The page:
Gas prices: struggle to stay conservative

By Mike Dempsey
October 23, 2008

One of the most talked about issues on campus is the rise in gas prices. From the time students were 16 years old and got our permit, up to our current years in college, gas has continued to take a toll on our wallets. The issues that stem from the rise in gas prices are endless. Travel by air, car and train are all affected. The 2008 Presidential debate’s primary focus is on alternative forms of energy, other than oil, to fuel our cars.

The most common form of transportation in the U.S. is by car. When Cabrini College students witnessed the rise in gas prices over the summer, they realized that change was necessary. Instead of driving, students opt to walk, bicycle, contact public safety, as well as use public transportation to get around. More and more commuter students are purchasing parking lot passes so that they can stay with friends overnight to avoid making the road trip from home to school, everyday. Jobs on campus are becoming harder and harder to obtain because students are all looking to earn some extra cash to pay for gas.

Robert Rabena, sophomore exercise science major, copes with the issue of rising gas prices by car pooling with friends, spending money less foolishly and by picking up extra hours at work over the summer. Rabena admits that he is afraid to travel by commercial airplane; therefore his world travel is not majorly affected by the rise in gas prices.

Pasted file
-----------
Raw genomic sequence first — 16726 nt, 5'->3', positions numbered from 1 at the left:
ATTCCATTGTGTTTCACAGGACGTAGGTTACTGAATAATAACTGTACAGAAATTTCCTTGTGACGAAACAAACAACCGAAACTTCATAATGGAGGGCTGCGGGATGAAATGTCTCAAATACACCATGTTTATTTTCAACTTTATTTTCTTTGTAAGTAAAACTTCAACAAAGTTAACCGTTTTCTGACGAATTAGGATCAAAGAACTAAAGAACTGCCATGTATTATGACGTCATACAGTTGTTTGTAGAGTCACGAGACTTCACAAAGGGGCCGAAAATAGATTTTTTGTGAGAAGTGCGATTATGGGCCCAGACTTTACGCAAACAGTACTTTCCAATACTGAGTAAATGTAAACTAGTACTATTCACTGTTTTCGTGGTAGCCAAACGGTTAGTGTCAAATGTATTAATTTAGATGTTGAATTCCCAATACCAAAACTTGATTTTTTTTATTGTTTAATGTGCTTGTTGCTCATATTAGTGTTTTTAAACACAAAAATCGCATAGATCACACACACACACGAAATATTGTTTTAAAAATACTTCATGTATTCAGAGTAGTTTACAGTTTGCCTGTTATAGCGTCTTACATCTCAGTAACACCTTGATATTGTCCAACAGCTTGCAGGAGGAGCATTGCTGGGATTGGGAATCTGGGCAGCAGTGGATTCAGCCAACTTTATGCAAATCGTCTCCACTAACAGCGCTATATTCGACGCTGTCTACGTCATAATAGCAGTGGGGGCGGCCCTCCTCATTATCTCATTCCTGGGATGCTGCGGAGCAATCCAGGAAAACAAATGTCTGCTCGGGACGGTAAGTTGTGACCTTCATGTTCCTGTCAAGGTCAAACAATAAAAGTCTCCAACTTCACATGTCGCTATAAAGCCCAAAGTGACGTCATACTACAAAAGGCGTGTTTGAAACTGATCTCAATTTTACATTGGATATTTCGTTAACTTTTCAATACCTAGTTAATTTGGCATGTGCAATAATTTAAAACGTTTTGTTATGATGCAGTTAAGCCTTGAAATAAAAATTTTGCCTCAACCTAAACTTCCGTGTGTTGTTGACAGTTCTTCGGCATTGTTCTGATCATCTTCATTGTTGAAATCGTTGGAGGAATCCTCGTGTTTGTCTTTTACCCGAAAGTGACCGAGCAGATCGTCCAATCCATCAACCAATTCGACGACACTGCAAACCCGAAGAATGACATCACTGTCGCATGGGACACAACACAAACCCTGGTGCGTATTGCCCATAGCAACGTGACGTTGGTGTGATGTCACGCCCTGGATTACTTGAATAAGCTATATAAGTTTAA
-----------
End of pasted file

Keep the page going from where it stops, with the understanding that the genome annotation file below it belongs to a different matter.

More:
Vince Mirarchi, freshman human resources major, said that he rarely goes out to dinner with his family and friends in order to save gas money. Mirarchi also said that he saves all of his change, picks up extra hours at work and doesn’t travel by airplane; therefore, his world travel is not affected by higher gas prices.

Susan Schmitt, sophomore psychology major says that she saves her tip money from waitressing, drives less and went on her annual trip to Florida and South Carolina via train to avoid the expenses of flying.

Each of these Cabrini students has struggled to be conservative with regards to their money, in order to be able to afford the everyday expenditures of driving.

The rise in gas prices creates a new attitude of mass conservatism in which everyone struggles to make some form of change in the way in which they regulate their currency, in order to accommodate the augmented gas rates. These spontaneous, unpredictable swells in gas prices in the United States is greatly hurting the American economy and giving college students one more thing to stress over.

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Mike Dempsey

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